Soon after her arrival in L.A. Luda ran into Baryshnikov whom she had known at the Kirov. He offered her a position with the corps de ballet at the American Ballet Theatre, where he was the Artistic Director.
Luda says he told her he could not offer her a role as a principal dancer due to politics; the Americans were sensitive to Russian dancers usurping their positions, but that she could “work her way up.”
For Luda who already had worked her way up, this was a deal breaker. She said no, and went on to dance as a principal dancer at the San Francisco Ballet for several years, before she and Derek relocated to New Mexico shortly before that fateful day beside the Rio Pueblo, outside Rhoda Concha Hopper’s house.
There’s an old superstition I’ve heard bandied about in Taos since I first arrived here in the early 80’s. Come with a partner and you’ll break up eventually. Well that was true for me and true for this star-crossed couple as well. Except Derek and Ludmilla remain best friends and are in one another’s company more often than not.
“Soulmates.” Luda laughs.
Their story was once optioned for a movie, but fell through. When they were approached once more, Ludmilla turned down the offer. She didn’t want to sell out their story.
Years later, Derek says he asked her if she regretted that decision.
“She looked at me and shrugged,” he laughs now at the memory, “and then she said, “yes, because now we have no love and no money!” Luda laughs with him.
We are sitting outside on Derek’s portal, at his beautiful home in the Talpa foothills. The sweeping views to the east, west and north are breathtaking. The colours of the changing leaves shimmer red and gold in the afternoon sun, as we sip our tea and talk about their lives together here in Taos.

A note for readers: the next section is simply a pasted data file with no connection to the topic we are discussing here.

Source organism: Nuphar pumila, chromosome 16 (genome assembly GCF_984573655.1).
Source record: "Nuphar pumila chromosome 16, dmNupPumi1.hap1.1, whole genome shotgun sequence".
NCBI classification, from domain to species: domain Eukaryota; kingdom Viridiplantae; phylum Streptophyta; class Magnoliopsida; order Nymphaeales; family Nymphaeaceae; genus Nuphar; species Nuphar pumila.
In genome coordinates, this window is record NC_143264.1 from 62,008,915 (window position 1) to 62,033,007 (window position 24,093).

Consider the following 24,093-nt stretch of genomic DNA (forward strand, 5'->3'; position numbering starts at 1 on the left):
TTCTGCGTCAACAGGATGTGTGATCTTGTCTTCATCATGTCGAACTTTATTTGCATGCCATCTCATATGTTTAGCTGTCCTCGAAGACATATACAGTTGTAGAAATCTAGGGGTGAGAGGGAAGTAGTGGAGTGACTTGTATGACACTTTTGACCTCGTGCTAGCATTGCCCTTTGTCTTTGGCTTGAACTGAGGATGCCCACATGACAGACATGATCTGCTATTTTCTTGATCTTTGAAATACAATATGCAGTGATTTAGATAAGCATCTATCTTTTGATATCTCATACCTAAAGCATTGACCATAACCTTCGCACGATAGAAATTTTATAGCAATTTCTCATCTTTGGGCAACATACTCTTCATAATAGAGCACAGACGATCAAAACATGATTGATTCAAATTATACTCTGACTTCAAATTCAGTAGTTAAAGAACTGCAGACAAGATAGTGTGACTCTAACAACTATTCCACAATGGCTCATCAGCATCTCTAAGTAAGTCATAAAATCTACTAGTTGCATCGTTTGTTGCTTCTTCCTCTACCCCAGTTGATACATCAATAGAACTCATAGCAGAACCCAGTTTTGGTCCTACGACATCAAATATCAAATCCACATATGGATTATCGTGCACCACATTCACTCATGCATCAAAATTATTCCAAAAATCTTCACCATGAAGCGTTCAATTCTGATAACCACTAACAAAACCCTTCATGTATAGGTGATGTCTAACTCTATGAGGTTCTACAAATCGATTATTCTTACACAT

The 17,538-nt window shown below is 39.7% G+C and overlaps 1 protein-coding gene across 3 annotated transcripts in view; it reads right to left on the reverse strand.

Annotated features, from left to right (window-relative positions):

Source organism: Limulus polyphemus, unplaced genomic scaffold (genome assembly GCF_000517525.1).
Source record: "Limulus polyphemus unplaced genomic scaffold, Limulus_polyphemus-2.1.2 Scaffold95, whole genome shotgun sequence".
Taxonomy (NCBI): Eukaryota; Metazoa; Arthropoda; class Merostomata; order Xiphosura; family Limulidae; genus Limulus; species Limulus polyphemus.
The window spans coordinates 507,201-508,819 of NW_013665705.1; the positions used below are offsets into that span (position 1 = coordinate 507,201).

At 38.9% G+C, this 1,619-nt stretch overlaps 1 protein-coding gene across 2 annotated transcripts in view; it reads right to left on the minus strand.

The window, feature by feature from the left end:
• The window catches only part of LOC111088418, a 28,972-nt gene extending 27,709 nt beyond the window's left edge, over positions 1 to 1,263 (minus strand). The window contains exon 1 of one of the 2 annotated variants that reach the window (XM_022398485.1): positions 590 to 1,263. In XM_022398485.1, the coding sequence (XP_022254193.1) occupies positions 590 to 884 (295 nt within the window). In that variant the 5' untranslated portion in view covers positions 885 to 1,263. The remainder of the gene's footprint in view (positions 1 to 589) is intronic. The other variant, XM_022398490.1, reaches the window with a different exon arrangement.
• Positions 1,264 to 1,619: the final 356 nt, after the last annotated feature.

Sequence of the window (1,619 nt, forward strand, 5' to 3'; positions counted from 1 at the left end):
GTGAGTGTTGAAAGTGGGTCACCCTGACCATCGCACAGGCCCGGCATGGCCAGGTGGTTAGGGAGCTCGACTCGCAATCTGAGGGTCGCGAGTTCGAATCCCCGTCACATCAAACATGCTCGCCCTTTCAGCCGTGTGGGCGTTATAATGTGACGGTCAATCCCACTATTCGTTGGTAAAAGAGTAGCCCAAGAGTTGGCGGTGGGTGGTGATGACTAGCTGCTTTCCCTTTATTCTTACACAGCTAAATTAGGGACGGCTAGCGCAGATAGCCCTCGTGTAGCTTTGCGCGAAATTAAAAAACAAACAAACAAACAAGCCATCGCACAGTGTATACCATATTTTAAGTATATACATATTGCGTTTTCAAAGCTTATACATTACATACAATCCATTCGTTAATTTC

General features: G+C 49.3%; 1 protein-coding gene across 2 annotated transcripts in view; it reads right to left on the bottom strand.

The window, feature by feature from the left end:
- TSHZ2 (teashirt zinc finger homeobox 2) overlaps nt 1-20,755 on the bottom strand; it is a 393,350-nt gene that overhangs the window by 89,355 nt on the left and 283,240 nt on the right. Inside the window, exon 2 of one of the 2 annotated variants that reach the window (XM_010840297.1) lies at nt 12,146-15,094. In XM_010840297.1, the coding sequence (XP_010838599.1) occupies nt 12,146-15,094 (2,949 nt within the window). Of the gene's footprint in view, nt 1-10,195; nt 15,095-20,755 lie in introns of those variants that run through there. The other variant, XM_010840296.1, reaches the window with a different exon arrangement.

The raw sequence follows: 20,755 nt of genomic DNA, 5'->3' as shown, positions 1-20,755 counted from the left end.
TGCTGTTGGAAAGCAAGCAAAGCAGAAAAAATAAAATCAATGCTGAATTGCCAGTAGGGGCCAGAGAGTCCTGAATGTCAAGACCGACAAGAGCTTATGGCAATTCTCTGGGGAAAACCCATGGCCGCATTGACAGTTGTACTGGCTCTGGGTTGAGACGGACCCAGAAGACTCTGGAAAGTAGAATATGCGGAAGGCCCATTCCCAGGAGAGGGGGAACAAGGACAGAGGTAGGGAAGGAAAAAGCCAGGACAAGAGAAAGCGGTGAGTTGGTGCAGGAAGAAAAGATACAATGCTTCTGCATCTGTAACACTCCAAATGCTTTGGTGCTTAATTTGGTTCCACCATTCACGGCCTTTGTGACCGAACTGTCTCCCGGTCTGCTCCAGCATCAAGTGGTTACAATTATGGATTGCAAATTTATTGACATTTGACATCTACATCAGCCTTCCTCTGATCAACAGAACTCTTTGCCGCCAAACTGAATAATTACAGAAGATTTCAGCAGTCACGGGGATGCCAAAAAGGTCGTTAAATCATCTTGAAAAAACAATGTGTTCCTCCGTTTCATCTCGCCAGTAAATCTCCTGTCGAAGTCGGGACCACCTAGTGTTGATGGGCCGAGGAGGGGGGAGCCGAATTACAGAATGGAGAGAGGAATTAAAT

For several years Ludmilla taught ballet at the Betty Winslow Studio, before Betty passed on and the studio changed hands, but these days you are far more likely to find her with a paintbrush in her hand, at the easel rather than the barre. Luda is an accomplished painter.
This was a second marriage for both of them – Derek has a son from his first (also to a dancer), but clearly although this one ended on paper, the bond between these two is eternal.
A few years ago both of them left Taos and decamped to Sarasota Florida, where Ludmilla was involved with the Sarasota Ballet, teaching. But the Sunshine State proved no match for The Land of Enchantment, and they soon returned.
These days neither of them dance, nor do they teach dance. Derek remains an avid photographer and skier (another athletic challenge he came to later than most and excelled in.) His work with the Midwifery Center (and program), over the years continues and his gardens have become a new passion when he’s not traveling.
Ludmilla lives in San Cristobal in a house she bought bordering the forest.
“I’m a hermit.” She says.
“I’m not!” Derek retorts.
They both laugh, looking at one another like couples do when they have shared a lifetime of memories.
For more about the exhibit at the Wende Museum : Red Shoes: Love, Politics, and Dance During The Cold War., please visit their site linked below. I’ve included a link to purchase Backstage At The Kirov, from Amazon.
All photographs thanks to Derek Hart